Saturday, September 10, 2011

Warning! This post is about religion and spirituality

I want to say right off the bat that I am not a religious person.  I am a Spiritual person and my spirituality is always and forever evolving and changing.  I personally believe that this is the way it is supposed to be for me and that it's okay for everyone's religious path to be different. For some people religion is cut and dried.  You were raised in a certain religion and you've just never considered anything else. End of story. But for me it's bigger than that.
I think my childhood church going days were fairly typical, at least in western Nebraska. We didn't attend every single week but I'd guess at least most Sundays. Growing up in the Methodist church and being part of the choir was wonderful for a girl who love to sing and I gratefully sang anything they wanted me to.  Though I've always especially loved hallelujah songs.  I started out in the children's choir and sang all the way up until graduation from high school without any prompting from my parents.  My mother was raised Methodist so I can only assume that is why we attended that particular church. Well, that and the minister was a good friend of my parents and as he was a history buff like my father sermons often included more than just bible readings. I can honestly say though that as a child I didn't go to church for actual religious reasons, musical and historical absolutely.

My dad's parents were Baptist and whenever we would go to visit my grandparents we had to go to church with them.  There just wasn't a choice and I hated every second of it. That minister and his fire and brimstone Baptist sermons terrified me. I was a shy and basically good though strong willed child, but because of those sermons I just knew I was going to end up in Hell.  I am so very grateful that I grew into an open minded adult and didn't get sucked down the rabbit hole of Heaven or Hell.

When I was a teenager I choose to get baptized in the Methodist church. My parents had never gotten around to it and eventually left the choice up to me. When the opportunity in high school came up I jumped right in but my reasons were not entirely religious. As I'd lost my virginity a year or so before that I was hoping to be forgiven of my sins and start new.  I remember that day fairly clearly and the months that followed.  Getting baptized didn't change me one bit, good or bad.

During college I went to church maybe once or twice when my roommate would drag me along after she'd had an unusually crazy night before.  It didn't bother me to go but I also never felt like I was missing anything in my life by not attending either. I'm sure I prayed now and then but never in the traditional sense.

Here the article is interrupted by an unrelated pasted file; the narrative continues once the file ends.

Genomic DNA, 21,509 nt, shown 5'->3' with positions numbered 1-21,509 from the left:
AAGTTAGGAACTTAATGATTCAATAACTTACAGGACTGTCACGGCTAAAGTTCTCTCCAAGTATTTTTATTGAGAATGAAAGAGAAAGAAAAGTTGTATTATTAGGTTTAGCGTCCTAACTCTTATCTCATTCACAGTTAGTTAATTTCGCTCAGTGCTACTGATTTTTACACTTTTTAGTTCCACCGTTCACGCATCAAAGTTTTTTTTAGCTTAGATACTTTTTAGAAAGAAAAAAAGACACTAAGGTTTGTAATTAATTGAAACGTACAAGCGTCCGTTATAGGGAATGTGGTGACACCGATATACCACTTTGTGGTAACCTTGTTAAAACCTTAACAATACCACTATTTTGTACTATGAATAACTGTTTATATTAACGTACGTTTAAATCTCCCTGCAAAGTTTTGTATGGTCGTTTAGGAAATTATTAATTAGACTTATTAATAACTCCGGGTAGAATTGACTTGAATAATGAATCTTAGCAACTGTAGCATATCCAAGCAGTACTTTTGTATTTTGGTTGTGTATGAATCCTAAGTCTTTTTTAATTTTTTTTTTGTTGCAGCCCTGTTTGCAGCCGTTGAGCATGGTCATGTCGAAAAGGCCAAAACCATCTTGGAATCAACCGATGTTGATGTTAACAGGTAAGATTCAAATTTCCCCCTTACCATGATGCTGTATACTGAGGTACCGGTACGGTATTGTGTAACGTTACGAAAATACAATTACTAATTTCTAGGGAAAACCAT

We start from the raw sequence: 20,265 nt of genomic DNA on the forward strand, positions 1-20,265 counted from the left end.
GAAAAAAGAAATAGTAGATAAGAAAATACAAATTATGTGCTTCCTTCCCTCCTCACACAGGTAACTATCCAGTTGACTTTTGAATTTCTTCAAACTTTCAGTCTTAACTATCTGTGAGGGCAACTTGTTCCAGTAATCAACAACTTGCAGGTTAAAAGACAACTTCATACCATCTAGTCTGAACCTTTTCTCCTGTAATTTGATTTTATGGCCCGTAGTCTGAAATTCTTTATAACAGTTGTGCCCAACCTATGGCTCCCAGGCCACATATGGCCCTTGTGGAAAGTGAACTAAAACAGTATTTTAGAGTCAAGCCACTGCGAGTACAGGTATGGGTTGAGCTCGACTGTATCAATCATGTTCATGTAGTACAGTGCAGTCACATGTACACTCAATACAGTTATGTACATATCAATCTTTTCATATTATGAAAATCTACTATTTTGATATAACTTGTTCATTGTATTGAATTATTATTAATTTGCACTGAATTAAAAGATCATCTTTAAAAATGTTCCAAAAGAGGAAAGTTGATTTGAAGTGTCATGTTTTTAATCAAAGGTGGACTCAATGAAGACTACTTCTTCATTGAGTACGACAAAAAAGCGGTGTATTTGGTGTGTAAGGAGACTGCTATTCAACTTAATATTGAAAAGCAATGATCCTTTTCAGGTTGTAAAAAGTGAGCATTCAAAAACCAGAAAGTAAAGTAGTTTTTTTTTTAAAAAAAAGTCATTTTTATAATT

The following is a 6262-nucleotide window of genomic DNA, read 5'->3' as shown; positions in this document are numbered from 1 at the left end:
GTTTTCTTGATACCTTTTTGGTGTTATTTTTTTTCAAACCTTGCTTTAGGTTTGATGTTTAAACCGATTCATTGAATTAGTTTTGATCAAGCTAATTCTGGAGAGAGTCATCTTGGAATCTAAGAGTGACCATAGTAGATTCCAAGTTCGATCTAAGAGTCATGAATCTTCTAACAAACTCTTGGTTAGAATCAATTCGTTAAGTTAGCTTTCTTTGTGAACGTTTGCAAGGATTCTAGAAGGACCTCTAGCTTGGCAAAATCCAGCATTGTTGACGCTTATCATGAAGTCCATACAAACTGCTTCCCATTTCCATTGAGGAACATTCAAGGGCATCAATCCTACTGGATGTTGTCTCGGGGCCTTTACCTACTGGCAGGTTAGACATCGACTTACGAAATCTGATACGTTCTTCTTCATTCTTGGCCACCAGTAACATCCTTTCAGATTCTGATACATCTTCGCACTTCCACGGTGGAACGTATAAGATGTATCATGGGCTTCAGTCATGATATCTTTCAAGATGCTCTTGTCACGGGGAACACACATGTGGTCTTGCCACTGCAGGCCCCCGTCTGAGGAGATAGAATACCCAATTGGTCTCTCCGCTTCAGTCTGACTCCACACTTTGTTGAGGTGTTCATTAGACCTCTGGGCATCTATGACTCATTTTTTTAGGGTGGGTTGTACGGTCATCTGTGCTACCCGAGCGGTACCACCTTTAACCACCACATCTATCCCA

My first husband was a lapsed Catholic so it was no big deal that we married in my childhood Methodist church. Our two boys were later baptized there as well. However we never really attended church other than holidays and I don't think either of us missed it.

After our divorce I started looking for something. A reason for the pain and suffering of not just myself but of the world. I tried a several churches and religions and at one time I nearly joined a Christian type group, that my sister constantly referred to as a cult, in Lincoln Nebraska.  A few years after that when I was really struggling with trying to find answers to questions typical Christianity couldn't answer for me I started picking up books about Pagan beliefs. I was intrigued and even started reading up on witchcraft for awhile though It was always just research and I never did anything with what I'd read.  At the time, even though I was searching for religious answers, I really enjoyed learning what I considered the history of the world's regions.  I even read up on Buddhism and a bit about the Mormons.  I'm still thankful that I took the time to open my mind about the worlds religions at that time in my life. 

After awhile though, I found myself again praying to the god of my childhood.  Though I enjoyed everything I was learning I felt like I was cheating on Him and that my bad luck in love was proof  I'd somehow pissed Him off by reading up on other religions. I had been single 8 years and I was so lonely that I would pray to my Methodist God everynight for a man to love me.

The man I eventually met and fell in love with and married was also, like my first husband, a lapsed Catholic. I began to take this as a sign and after we were married by a judge I started going to Catichism classes. During the time I was taking those classes I had questions but as I'm normally a great student I learned what I was supposed to and pushed my questions aside. Eventually I became a full fledged Catholic and we were married in the Catholic church. We went to church like good Catholics for awhile then my husband's job took over most Sundays. The boys and I kept going without him for more than a year after that but eventually we were lucky to go once a month. 

When we decided to move down south over three years ago I knew there would be lots of change in our lives.  I had no idea then that my religious beliefs would actually be broken while living in the Bible Belt.